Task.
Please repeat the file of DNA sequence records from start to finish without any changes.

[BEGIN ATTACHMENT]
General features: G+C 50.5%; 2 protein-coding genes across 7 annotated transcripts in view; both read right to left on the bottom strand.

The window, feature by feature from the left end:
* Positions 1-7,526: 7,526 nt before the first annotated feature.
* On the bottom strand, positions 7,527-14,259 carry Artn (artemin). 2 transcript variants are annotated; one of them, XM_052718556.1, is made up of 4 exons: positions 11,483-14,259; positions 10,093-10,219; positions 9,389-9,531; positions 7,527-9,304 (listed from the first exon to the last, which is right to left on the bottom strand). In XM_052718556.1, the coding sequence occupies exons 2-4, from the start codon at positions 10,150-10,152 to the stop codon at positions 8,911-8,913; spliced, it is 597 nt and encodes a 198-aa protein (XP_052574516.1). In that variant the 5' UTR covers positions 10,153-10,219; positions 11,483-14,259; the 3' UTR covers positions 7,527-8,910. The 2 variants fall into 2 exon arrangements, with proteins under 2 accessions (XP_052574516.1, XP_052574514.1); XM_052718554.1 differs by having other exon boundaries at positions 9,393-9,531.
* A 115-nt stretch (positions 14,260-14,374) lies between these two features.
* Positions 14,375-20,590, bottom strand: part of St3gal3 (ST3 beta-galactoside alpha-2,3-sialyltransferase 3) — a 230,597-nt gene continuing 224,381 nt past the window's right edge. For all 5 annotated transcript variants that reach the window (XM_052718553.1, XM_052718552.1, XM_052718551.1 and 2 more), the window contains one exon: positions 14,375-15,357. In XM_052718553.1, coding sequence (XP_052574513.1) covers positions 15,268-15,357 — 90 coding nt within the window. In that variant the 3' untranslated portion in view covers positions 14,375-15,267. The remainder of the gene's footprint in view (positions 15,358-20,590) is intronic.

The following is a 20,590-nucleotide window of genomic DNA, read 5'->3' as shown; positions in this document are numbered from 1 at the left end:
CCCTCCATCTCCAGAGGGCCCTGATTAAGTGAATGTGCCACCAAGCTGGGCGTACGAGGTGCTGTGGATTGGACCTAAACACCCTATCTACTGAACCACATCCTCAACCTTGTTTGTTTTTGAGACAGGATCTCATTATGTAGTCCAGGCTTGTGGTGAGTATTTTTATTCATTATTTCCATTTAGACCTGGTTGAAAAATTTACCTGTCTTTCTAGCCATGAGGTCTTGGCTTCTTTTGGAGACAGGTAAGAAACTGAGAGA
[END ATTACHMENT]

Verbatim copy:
General features: G+C 50.5%; 2 protein-coding genes across 7 annotated transcripts in view; both read right to left on the bottom strand.

The window, feature by feature from the left end:
* Positions 1-7,526: 7,526 nt before the first annotated feature.
* On the bottom strand, positions 7,527-14,259 carry Artn (artemin). 2 transcript variants are annotated; one of them, XM_052718556.1, is made up of 4 exons: positions 11,483-14,259; positions 10,093-10,219; positions 9,389-9,531; positions 7,527-9,304 (listed from the first exon to the last, which is right to left on the bottom strand). In XM_052718556.1, the coding sequence occupies exons 2-4, from the start codon at positions 10,150-10,152 to the stop codon at positions 8,911-8,913; spliced, it is 597 nt and encodes a 198-aa protein (XP_052574516.1). In that variant the 5' UTR covers positions 10,153-10,219; positions 11,483-14,259; the 3' UTR covers positions 7,527-8,910. The 2 variants fall into 2 exon arrangements, with proteins under 2 accessions (XP_052574516.1, XP_052574514.1); XM_052718554.1 differs by having other exon boundaries at positions 9,393-9,531.
* A 115-nt stretch (positions 14,260-14,374) lies between these two features.
* Positions 14,375-20,590, bottom strand: part of St3gal3 (ST3 beta-galactoside alpha-2,3-sialyltransferase 3) — a 230,597-nt gene continuing 224,381 nt past the window's right edge. For all 5 annotated transcript variants that reach the window (XM_052718553.1, XM_052718552.1, XM_052718551.1 and 2 more), the window contains one exon: positions 14,375-15,357. In XM_052718553.1, coding sequence (XP_052574513.1) covers positions 15,268-15,357 — 90 coding nt within the window. In that variant the 3' untranslated portion in view covers positions 14,375-15,267. The remainder of the gene's footprint in view (positions 15,358-20,590) is intronic.

The following is a 20,590-nucleotide window of genomic DNA, read 5'->3' as shown; positions in this document are numbered from 1 at the left end:
CCCTCCATCTCCAGAGGGCCCTGATTAAGTGAATGTGCCACCAAGCTGGGCGTACGAGGTGCTGTGGATTGGACCTAAACACCCTATCTACTGAACCACATCCTCAACCTTGTTTGTTTTTGAGACAGGATCTCATTATGTAGTCCAGGCTTGTGGTGAGTATTTTTATTCATTATTTCCATTTAGACCTGGTTGAAAAATTTACCTGTCTTTCTAGCCATGAGGTCTTGGCTTCTTTTGGAGACAGGTAAGAAACTGAGAGA